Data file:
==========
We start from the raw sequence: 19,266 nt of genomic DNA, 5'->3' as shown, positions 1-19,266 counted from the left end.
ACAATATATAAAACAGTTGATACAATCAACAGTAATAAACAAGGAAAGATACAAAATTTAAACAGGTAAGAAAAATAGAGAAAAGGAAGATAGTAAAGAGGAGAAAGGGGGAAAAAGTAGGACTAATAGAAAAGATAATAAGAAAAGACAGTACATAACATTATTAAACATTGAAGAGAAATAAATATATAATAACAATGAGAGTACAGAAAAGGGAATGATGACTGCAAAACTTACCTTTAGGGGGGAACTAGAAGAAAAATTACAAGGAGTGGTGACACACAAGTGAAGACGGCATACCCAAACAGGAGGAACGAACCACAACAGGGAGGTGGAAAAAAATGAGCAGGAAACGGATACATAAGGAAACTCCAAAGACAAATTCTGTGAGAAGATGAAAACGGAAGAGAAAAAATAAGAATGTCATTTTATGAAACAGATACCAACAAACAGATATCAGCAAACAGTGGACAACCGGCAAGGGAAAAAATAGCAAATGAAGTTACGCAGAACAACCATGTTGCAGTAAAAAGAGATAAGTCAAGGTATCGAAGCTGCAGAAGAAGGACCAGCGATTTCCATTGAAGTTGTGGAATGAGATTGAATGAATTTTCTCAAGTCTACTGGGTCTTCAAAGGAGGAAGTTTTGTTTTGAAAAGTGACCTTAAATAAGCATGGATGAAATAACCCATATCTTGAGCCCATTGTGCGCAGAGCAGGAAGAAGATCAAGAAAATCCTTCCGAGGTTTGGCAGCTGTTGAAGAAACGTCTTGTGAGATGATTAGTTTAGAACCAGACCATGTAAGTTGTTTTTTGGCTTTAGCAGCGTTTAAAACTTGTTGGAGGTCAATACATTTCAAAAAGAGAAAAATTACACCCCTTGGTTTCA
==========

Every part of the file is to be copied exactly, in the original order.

We start from the raw sequence: 19,266 nt of genomic DNA, 5'->3' as shown, positions 1-19,266 counted from the left end.
ACAATATATAAAACAGTTGATACAATCAACAGTAATAAACAAGGAAAGATACAAAATTTAAACAGGTAAGAAAAATAGAGAAAAGGAAGATAGTAAAGAGGAGAAAGGGGGAAAAAGTAGGACTAATAGAAAAGATAATAAGAAAAGACAGTACATAACATTATTAAACATTGAAGAGAAATAAATATATAATAACAATGAGAGTACAGAAAAGGGAATGATGACTGCAAAACTTACCTTTAGGGGGGAACTAGAAGAAAAATTACAAGGAGTGGTGACACACAAGTGAAGACGGCATACCCAAACAGGAGGAACGAACCACAACAGGGAGGTGGAAAAAAATGAGCAGGAAACGGATACATAAGGAAACTCCAAAGACAAATTCTGTGAGAAGATGAAAACGGAAGAGAAAAAATAAGAATGTCATTTTATGAAACAGATACCAACAAACAGATATCAGCAAACAGTGGACAACCGGCAAGGGAAAAAATAGCAAATGAAGTTACGCAGAACAACCATGTTGCAGTAAAAAGAGATAAGTCAAGGTATCGAAGCTGCAGAAGAAGGACCAGCGATTTCCATTGAAGTTGTGGAATGAGATTGAATGAATTTTCTCAAGTCTACTGGGTCTTCAAAGGAGGAAGTTTTGTTTTGAAAAGTGACCTTAAATAAGCATGGATGAAATAACCCATATCTTGAGCCCATTGTGCGCAGAGCAGGAAGAAGATCAAGAAAATCCTTCCGAGGTTTGGCAGCTGTTGAAGAAACGTCTTGTGAGATGATTAGTTTAGAACCAGACCATGTAAGTTGTTTTTTGGCTTTAGCAGCGTTTAAAACTTGTTGGAGGTCAATACATTTCAAAAAGAGAAAAATTACACCCCTTGGTTTCA